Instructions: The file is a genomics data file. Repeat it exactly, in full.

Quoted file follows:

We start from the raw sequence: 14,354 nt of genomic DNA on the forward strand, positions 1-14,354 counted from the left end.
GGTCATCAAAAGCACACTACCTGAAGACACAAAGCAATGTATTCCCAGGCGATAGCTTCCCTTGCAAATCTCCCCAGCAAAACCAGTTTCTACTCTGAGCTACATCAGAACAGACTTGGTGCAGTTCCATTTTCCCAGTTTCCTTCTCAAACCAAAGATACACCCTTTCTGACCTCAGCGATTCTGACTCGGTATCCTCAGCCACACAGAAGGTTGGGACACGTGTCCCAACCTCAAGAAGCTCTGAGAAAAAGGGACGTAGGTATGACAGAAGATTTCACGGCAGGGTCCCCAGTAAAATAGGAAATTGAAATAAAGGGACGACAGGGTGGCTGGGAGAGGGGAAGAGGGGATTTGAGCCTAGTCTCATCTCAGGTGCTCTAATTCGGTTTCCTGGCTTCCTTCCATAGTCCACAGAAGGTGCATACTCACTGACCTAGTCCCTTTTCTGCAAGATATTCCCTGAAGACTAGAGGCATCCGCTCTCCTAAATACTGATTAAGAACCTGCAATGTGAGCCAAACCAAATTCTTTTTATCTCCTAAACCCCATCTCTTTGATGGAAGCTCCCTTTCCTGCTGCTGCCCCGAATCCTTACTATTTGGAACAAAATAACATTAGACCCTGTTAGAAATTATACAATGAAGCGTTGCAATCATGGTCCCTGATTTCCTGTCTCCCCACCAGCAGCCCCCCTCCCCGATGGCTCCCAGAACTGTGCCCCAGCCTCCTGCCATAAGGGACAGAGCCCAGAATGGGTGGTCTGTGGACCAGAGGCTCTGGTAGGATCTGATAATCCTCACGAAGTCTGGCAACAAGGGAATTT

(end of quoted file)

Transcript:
We start from the raw sequence: 14,354 nt of genomic DNA on the forward strand, positions 1-14,354 counted from the left end.
GGTCATCAAAAGCACACTACCTGAAGACACAAAGCAATGTATTCCCAGGCGATAGCTTCCCTTGCAAATCTCCCCAGCAAAACCAGTTTCTACTCTGAGCTACATCAGAACAGACTTGGTGCAGTTCCATTTTCCCAGTTTCCTTCTCAAACCAAAGATACACCCTTTCTGACCTCAGCGATTCTGACTCGGTATCCTCAGCCACACAGAAGGTTGGGACACGTGTCCCAACCTCAAGAAGCTCTGAGAAAAAGGGACGTAGGTATGACAGAAGATTTCACGGCAGGGTCCCCAGTAAAATAGGAAATTGAAATAAAGGGACGACAGGGTGGCTGGGAGAGGGGAAGAGGGGATTTGAGCCTAGTCTCATCTCAGGTGCTCTAATTCGGTTTCCTGGCTTCCTTCCATAGTCCACAGAAGGTGCATACTCACTGACCTAGTCCCTTTTCTGCAAGATATTCCCTGAAGACTAGAGGCATCCGCTCTCCTAAATACTGATTAAGAACCTGCAATGTGAGCCAAACCAAATTCTTTTTATCTCCTAAACCCCATCTCTTTGATGGAAGCTCCCTTTCCTGCTGCTGCCCCGAATCCTTACTATTTGGAACAAAATAACATTAGACCCTGTTAGAAATTATACAATGAAGCGTTGCAATCATGGTCCCTGATTTCCTGTCTCCCCACCAGCAGCCCCCCTCCCCGATGGCTCCCAGAACTGTGCCCCAGCCTCCTGCCATAAGGGACAGAGCCCAGAATGGGTGGTCTGTGGACCAGAGGCTCTGGTAGGATCTGATAATCCTCACGAAGTCTGGCAACAAGGGAATTT